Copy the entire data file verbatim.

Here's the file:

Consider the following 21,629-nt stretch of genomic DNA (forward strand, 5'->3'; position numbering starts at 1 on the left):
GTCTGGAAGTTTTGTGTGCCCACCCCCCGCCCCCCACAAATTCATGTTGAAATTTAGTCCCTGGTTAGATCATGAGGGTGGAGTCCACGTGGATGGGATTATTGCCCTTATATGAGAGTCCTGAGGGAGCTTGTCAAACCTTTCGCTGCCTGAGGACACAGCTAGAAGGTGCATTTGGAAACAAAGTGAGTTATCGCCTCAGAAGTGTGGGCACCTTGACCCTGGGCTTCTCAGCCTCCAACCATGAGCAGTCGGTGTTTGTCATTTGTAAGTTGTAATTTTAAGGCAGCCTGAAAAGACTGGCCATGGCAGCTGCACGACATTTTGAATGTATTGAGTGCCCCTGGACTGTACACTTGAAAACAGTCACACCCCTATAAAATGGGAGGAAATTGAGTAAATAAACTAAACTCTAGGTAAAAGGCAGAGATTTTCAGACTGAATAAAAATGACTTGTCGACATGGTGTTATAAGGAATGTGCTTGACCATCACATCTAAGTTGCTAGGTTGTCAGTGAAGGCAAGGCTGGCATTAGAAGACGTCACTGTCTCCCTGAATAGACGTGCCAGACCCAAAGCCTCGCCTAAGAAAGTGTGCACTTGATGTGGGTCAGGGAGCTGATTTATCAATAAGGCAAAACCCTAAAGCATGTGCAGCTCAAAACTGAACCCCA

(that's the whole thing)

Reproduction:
Consider the following 21,629-nt stretch of genomic DNA (forward strand, 5'->3'; position numbering starts at 1 on the left):
GTCTGGAAGTTTTGTGTGCCCACCCCCCGCCCCCCACAAATTCATGTTGAAATTTAGTCCCTGGTTAGATCATGAGGGTGGAGTCCACGTGGATGGGATTATTGCCCTTATATGAGAGTCCTGAGGGAGCTTGTCAAACCTTTCGCTGCCTGAGGACACAGCTAGAAGGTGCATTTGGAAACAAAGTGAGTTATCGCCTCAGAAGTGTGGGCACCTTGACCCTGGGCTTCTCAGCCTCCAACCATGAGCAGTCGGTGTTTGTCATTTGTAAGTTGTAATTTTAAGGCAGCCTGAAAAGACTGGCCATGGCAGCTGCACGACATTTTGAATGTATTGAGTGCCCCTGGACTGTACACTTGAAAACAGTCACACCCCTATAAAATGGGAGGAAATTGAGTAAATAAACTAAACTCTAGGTAAAAGGCAGAGATTTTCAGACTGAATAAAAATGACTTGTCGACATGGTGTTATAAGGAATGTGCTTGACCATCACATCTAAGTTGCTAGGTTGTCAGTGAAGGCAAGGCTGGCATTAGAAGACGTCACTGTCTCCCTGAATAGACGTGCCAGACCCAAAGCCTCGCCTAAGAAAGTGTGCACTTGATGTGGGTCAGGGAGCTGATTTATCAATAAGGCAAAACCCTAAAGCATGTGCAGCTCAAAACTGAACCCCA